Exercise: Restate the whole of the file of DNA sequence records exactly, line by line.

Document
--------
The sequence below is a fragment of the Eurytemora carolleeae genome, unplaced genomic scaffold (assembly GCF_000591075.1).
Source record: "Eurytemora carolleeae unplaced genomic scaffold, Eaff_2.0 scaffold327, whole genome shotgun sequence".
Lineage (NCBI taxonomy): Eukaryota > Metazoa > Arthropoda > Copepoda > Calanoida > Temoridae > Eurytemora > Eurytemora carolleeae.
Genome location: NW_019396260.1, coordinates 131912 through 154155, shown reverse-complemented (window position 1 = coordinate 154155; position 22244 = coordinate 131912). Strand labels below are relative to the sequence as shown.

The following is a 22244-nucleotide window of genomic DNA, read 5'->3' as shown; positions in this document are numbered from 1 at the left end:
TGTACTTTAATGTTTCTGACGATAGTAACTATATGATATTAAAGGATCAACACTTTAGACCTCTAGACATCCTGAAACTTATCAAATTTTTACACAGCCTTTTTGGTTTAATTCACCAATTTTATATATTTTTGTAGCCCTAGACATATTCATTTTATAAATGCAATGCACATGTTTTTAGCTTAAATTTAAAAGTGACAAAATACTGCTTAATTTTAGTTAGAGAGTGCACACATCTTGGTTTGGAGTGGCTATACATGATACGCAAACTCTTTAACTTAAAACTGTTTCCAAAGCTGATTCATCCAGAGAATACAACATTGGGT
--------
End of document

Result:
The sequence below is a fragment of the Eurytemora carolleeae genome, unplaced genomic scaffold (assembly GCF_000591075.1).
Source record: "Eurytemora carolleeae unplaced genomic scaffold, Eaff_2.0 scaffold327, whole genome shotgun sequence".
Lineage (NCBI taxonomy): Eukaryota > Metazoa > Arthropoda > Copepoda > Calanoida > Temoridae > Eurytemora > Eurytemora carolleeae.
Genome location: NW_019396260.1, coordinates 131912 through 154155, shown reverse-complemented (window position 1 = coordinate 154155; position 22244 = coordinate 131912). Strand labels below are relative to the sequence as shown.

The following is a 22244-nucleotide window of genomic DNA, read 5'->3' as shown; positions in this document are numbered from 1 at the left end:
TGTACTTTAATGTTTCTGACGATAGTAACTATATGATATTAAAGGATCAACACTTTAGACCTCTAGACATCCTGAAACTTATCAAATTTTTACACAGCCTTTTTGGTTTAATTCACCAATTTTATATATTTTTGTAGCCCTAGACATATTCATTTTATAAATGCAATGCACATGTTTTTAGCTTAAATTTAAAAGTGACAAAATACTGCTTAATTTTAGTTAGAGAGTGCACACATCTTGGTTTGGAGTGGCTATACATGATACGCAAACTCTTTAACTTAAAACTGTTTCCAAAGCTGATTCATCCAGAGAATACAACATTGGGT